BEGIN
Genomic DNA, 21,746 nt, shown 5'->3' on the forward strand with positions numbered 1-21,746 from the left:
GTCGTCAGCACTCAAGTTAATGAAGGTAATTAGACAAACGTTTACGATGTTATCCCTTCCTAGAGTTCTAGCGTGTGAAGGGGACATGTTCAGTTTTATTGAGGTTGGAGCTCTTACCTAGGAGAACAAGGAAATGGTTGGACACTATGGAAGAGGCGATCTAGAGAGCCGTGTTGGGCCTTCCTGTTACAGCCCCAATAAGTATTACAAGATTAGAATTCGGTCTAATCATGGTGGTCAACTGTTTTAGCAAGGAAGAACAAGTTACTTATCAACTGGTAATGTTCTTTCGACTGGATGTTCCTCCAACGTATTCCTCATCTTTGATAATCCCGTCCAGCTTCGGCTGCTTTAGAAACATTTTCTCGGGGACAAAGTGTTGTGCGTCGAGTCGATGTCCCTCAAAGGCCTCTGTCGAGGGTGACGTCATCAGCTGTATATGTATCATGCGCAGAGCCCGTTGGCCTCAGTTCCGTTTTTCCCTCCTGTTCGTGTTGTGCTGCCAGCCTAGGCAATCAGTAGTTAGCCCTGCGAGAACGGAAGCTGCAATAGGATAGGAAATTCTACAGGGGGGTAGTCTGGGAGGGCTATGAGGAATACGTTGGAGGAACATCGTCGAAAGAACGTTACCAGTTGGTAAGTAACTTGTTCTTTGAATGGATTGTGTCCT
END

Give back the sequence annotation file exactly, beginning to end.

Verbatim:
Genomic DNA, 21,746 nt, shown 5'->3' on the forward strand with positions numbered 1-21,746 from the left:
GTCGTCAGCACTCAAGTTAATGAAGGTAATTAGACAAACGTTTACGATGTTATCCCTTCCTAGAGTTCTAGCGTGTGAAGGGGACATGTTCAGTTTTATTGAGGTTGGAGCTCTTACCTAGGAGAACAAGGAAATGGTTGGACACTATGGAAGAGGCGATCTAGAGAGCCGTGTTGGGCCTTCCTGTTACAGCCCCAATAAGTATTACAAGATTAGAATTCGGTCTAATCATGGTGGTCAACTGTTTTAGCAAGGAAGAACAAGTTACTTATCAACTGGTAATGTTCTTTCGACTGGATGTTCCTCCAACGTATTCCTCATCTTTGATAATCCCGTCCAGCTTCGGCTGCTTTAGAAACATTTTCTCGGGGACAAAGTGTTGTGCGTCGAGTCGATGTCCCTCAAAGGCCTCTGTCGAGGGTGACGTCATCAGCTGTATATGTATCATGCGCAGAGCCCGTTGGCCTCAGTTCCGTTTTTCCCTCCTGTTCGTGTTGTGCTGCCAGCCTAGGCAATCAGTAGTTAGCCCTGCGAGAACGGAAGCTGCAATAGGATAGGAAATTCTACAGGGGGGTAGTCTGGGAGGGCTATGAGGAATACGTTGGAGGAACATCGTCGAAAGAACGTTACCAGTTGGTAAGTAACTTGTTCTTTGAATGGATTGTGTCCT